Muse author, Rhobin L. Courtright joins us today and talks about art museums.
I love art museums, perhaps because no matter how abstract an artist's work, a story is being told because most art has a strong, direct emotional appeal. This is no original revelation on my part. When reading was a skill few people knew, painting and sculpture told the story. Every sculpture in a medieval cathedral had a Biblical story tied to it so the non-readers (nearly everyone) could remember the Bible's passages. Though the reading Level among today's population is much higher, every museum offers the same experience. Visual images touch people's emotions quicker than anything else. Stirring those emotions ties the art to our personal experiences from which we imagine a story.
Writers and readers can discover every type of story in art. If science fiction stories draw you, look at Picasso's 'Three Dancers' or anything by Kandinsky. Want a horror story? How about Edvard Munch's 'The Scream.' Fantasy fan? Look at Henri Rousseau's 'The Dream.' Like Romance, look at Jan Vermeer van Delft's 'The Letter.'
Walking through a museum presents an opportunity to enjoy visual beauty while imagining the story that goes with the images displayed. Most often the story is told by emotional response. Not every work tells every viewer a story. If the message is not understood, the viewer tends to glance and walk away. When the piece speaks to a viewer, they stop and study it. In their mind they might be discerning how a line or shape interacts with another, or how the colors relate, but somewhere inside it touches an emotional chord.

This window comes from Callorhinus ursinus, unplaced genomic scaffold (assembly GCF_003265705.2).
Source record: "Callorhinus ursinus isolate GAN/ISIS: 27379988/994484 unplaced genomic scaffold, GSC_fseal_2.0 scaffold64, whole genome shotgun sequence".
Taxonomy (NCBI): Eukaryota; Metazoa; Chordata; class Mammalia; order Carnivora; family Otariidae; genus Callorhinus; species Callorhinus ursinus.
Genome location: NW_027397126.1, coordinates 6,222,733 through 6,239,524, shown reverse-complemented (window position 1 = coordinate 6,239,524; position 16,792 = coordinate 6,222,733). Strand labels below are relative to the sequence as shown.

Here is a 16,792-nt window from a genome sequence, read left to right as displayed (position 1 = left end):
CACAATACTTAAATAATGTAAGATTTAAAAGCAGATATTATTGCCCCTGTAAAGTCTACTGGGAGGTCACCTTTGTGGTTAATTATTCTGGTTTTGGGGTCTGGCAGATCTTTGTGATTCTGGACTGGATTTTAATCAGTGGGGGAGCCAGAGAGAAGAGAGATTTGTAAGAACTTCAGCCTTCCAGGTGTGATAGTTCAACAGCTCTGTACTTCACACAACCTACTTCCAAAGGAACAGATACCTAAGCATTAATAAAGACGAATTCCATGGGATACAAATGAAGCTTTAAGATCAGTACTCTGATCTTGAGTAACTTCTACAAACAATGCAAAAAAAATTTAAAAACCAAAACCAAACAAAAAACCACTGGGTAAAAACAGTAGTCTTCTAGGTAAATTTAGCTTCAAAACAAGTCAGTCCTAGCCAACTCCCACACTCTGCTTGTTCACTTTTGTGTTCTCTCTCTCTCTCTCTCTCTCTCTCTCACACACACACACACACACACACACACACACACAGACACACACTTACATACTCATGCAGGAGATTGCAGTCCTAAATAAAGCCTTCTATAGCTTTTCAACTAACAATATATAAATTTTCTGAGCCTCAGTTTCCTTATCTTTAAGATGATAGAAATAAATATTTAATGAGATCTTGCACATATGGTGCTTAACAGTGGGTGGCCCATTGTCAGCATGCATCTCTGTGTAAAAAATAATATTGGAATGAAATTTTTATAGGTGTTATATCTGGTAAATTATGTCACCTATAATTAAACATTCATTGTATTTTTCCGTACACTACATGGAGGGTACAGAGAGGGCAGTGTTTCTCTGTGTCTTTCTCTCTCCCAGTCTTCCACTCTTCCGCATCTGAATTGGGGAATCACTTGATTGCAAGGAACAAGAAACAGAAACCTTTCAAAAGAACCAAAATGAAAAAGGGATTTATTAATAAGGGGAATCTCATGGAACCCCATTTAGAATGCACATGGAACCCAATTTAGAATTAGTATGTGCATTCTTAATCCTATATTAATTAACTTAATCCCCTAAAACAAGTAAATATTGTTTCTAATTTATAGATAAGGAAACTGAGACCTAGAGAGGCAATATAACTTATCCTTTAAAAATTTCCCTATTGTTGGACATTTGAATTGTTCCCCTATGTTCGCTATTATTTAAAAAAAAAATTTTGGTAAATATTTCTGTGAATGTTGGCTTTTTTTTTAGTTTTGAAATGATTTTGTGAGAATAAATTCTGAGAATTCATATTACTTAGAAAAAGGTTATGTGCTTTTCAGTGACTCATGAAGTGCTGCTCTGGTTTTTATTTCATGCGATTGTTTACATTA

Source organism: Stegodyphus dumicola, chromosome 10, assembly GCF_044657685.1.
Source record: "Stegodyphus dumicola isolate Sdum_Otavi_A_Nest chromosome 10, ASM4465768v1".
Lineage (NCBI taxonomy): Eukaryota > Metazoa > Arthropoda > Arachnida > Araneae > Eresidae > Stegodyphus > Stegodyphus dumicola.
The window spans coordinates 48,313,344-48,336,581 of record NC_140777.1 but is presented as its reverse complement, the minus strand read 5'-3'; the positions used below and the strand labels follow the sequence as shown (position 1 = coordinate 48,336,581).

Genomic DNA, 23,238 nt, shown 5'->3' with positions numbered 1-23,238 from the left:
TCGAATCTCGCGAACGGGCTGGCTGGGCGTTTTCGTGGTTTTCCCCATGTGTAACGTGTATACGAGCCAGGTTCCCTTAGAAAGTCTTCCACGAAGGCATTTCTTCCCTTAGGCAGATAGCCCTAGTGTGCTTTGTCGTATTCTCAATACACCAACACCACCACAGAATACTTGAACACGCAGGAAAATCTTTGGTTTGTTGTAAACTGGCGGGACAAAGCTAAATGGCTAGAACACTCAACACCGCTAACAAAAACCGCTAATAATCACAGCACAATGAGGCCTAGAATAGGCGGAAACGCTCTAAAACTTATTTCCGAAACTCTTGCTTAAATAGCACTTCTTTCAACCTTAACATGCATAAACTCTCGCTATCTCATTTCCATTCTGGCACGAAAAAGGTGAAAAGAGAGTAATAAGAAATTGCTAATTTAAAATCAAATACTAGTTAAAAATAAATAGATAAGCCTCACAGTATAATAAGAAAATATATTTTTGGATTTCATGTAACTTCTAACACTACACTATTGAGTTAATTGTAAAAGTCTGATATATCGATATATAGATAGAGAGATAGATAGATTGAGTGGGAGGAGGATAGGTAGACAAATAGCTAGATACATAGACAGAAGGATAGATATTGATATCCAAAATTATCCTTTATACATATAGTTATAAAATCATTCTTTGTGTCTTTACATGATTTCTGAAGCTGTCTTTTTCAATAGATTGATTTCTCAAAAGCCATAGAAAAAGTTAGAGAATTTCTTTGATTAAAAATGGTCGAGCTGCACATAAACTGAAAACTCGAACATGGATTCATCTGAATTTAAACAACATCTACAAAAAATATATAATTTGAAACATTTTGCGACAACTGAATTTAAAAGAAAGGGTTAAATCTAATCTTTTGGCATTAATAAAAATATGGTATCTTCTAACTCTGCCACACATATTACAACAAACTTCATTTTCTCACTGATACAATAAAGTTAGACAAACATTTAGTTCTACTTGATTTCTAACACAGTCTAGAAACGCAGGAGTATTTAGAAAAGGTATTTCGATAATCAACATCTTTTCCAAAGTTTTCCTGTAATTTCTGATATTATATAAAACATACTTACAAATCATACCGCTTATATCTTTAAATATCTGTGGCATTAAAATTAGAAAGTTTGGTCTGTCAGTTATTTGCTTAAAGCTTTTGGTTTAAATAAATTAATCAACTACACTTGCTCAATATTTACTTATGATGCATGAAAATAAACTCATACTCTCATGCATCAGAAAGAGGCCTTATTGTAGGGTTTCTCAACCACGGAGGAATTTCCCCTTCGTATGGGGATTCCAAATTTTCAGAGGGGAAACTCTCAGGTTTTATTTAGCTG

The marvel is that despite guides' lectures or critics' comments telling what the artwork is about, each person takes away their own story even if it is only an impression, which might be completely different from the story the artist meant to tell. Luckily, there is no wrong interpretation.
Writing a story, as well as reading one, is similar. While the words enter the brain through the eyes, the words have to create the images internally to touch the emotions. The connection created between artist and viewer or author and reader draws everyone closer by shared emotions, shared dreams and realities. Such sharing, even in fictional stories, makes us more empathetic, more understanding of the human condition. If you'd like to check my stories out, go to my website http://rhobinlee.com/books.html or my blog http://rhobinsrambles.blogspot.com
"You said six-hundred hours." Fighting revulsion at a strange touch, too startled at his grasp to writhe, Renna repressed her immediate response to defend her punctuality. Crew position demanded deference. His appearance remained unkempt. She stretched her stride to keep up with his pace. The grid on the retractable ramp bounced underfoot, impelling her forward. A direction she wasn't sure she wanted to go.
"And you couldn't arrive early?" He coded the hatch lock pulling her inside when it opened.
A gasp greeted her entry, half heard in the sound of hatch mechanism's operation. Four crewmembers stood beyond the hatch, arrested in their work. Small stowage boxes, equipment, and personal paraphernalia scattered the deck grid.
One look at their astonished, unhappy faces made Renna take a step backward, prepared to flee. The hatch rolled, slammed shut, and locked behind her. She looked over her shoulder in dismay. The captain didn't look at her or the crew as he made his way forward.
"Prepare the ship to disembark," he ordered as he ducked through a hatch.
No one moved. Her other shortrunner crews had looked different from crewkin. They had, however, claimed a vague, scruffy resemblance. This crew looked nothing like their disheveled captain, nothing like she envisioned. From their expressions, she judged them as appalled by her.
"Holy hell, a podder. Jake's done it this time," a tall blue-black person spoke. The deep voice held a feminine timbre.